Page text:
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Changing Addictive Behavior in a Culture of Convenience

Changing Addictive Behavior in a Culture of Convenience

image of elevator to symbolize addiction in culture of convenienceBy Thaddeus Camlin, Psy.D.

The process of changing addictive behavior is anything but convenient.  To make matters worse, people changing addictive behavior find themselves couched in a culture of convenience.  Moving away from a reliable source of comfort is already hard enough with an enveloping worship of all that is indulgent.

Dr. Richard Alpert said that we are “living in the yuppy paradise of more is better.”  There’s probably some truth to his quote, and it might be more accurate to include a caveat about convenience.  More hard work isn’t better.  More sacrifice isn’t better.  I want it easier and, like Veruca in Wonka, I want it now!

I want doors to slide open for me and cars to start by pushing a button rather than by the exhausting hassle of turning a key.  I want to talk to my phone rather than touch the screen.  I want my phone to read my face not my thumbprint.  I want my food delivered so I don’t have to drive a mile each way to pick it up, and I definitely don’t want to cook.  I want my bed to adjust by remote control to my specific height and weight.  I want to talk to my TV, and more importantly, I want it to listen!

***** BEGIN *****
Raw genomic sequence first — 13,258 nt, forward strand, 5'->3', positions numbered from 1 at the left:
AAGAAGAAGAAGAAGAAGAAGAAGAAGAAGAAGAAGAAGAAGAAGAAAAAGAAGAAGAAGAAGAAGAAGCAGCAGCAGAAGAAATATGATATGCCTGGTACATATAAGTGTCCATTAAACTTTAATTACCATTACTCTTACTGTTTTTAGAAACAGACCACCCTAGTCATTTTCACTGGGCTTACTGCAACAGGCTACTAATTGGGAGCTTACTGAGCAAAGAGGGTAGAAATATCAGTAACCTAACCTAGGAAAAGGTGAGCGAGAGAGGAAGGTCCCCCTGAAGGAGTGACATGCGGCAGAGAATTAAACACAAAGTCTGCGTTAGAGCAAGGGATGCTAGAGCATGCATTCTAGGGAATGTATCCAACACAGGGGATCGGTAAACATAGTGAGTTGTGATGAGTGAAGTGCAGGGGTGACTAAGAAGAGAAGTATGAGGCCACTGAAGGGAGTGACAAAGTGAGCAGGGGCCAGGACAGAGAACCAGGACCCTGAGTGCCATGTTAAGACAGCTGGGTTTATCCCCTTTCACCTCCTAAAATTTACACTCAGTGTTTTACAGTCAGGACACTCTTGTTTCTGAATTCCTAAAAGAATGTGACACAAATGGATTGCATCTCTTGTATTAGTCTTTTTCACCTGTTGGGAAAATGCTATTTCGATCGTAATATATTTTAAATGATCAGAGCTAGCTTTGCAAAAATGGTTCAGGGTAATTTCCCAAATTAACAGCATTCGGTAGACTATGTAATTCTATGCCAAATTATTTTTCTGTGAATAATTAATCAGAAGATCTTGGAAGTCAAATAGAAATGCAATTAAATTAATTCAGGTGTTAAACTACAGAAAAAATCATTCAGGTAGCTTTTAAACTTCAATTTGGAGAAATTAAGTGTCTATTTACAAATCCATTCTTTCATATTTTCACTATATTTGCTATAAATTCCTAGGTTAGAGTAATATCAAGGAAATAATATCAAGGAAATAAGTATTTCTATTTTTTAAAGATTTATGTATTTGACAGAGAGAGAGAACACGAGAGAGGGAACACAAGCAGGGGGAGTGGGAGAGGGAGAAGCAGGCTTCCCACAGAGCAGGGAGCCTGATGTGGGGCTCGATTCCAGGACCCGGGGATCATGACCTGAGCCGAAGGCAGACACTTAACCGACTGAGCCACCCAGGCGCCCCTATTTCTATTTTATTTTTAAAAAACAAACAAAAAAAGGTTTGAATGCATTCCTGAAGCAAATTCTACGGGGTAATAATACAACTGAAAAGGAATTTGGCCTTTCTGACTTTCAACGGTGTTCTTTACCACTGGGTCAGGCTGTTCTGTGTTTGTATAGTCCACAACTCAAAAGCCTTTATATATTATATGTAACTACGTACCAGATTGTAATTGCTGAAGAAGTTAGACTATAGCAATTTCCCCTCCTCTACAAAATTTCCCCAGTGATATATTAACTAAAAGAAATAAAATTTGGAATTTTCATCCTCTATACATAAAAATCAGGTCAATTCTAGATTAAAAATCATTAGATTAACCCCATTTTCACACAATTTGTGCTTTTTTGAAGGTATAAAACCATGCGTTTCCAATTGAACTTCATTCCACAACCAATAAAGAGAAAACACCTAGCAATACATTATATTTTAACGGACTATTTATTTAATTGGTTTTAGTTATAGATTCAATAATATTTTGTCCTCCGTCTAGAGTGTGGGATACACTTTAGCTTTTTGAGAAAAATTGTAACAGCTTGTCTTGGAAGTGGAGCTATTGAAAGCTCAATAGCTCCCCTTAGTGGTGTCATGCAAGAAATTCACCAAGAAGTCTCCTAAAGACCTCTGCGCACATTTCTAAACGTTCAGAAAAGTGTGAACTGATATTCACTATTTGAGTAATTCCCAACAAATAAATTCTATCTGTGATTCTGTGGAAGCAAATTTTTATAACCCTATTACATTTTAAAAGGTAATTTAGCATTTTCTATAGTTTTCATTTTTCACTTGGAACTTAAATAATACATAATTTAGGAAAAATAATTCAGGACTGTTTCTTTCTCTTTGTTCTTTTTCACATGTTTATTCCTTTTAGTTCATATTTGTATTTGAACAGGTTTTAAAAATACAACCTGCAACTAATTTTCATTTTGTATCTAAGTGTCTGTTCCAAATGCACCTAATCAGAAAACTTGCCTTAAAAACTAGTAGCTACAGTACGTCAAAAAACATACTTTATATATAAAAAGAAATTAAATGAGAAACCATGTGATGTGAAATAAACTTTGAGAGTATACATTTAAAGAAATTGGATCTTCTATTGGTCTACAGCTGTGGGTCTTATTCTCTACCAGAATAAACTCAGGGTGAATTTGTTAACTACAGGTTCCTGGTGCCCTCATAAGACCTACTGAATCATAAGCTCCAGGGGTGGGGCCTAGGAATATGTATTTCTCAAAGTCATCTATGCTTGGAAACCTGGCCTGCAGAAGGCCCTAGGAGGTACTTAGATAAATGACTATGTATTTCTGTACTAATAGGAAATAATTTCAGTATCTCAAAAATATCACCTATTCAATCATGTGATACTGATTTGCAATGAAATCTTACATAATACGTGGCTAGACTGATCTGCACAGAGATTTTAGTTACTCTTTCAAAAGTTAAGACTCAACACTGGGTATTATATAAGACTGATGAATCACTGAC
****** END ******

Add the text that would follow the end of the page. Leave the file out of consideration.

I want my car to drive itself.  I want my garage door to sense my impending arrival so I don’t have to push a button – I already have to push a button to start my car, ugh.  I want automatic lights so I don’t have to fuss with a switch.  I want Apple or Spotify to pick my music for me so I don’t have to identify my mood and a song that suits it.  But, it is absolutely unacceptable for me to want to sniff some powder for some instant energy and focus.  If I dare indulge such devilish desires, I must annihilate them immediately and for all eternity.  Unless, of course, the powder is brown and I buy it from my Starbucks drive-thru after they’ve run water through it, that’s totally fine.

A culture that exalts convenience and condemns the use of substances is akin to a tree dancing in the breeze and cursing itself for enjoying the wind.  The tree can’t stop the wind, so it might as well enjoy it and not hate itself for doing so.  We relish our take-outs and drive-throughs, express checkouts and fast-lanes, then expect people to ‘just say no’ to the most convenient, fast-acting means of attitude adjustment?

As long as I take the elevator instead of the stairs, circle the parking lot multiple times rather than park in an open space in the back, and use one-click purchasing with prime delivery to avoid a store, I am in no position to argue that those who lie on their couch and pop a pill rather than go to the park to fly a kite should be thrown in jail.  There’s nothing at all wrong about enjoying comfort and convenience.  There might be a little bit of hypocrisy, however, in enjoying the benefits of our McCulture while imprisoning others for doing the same.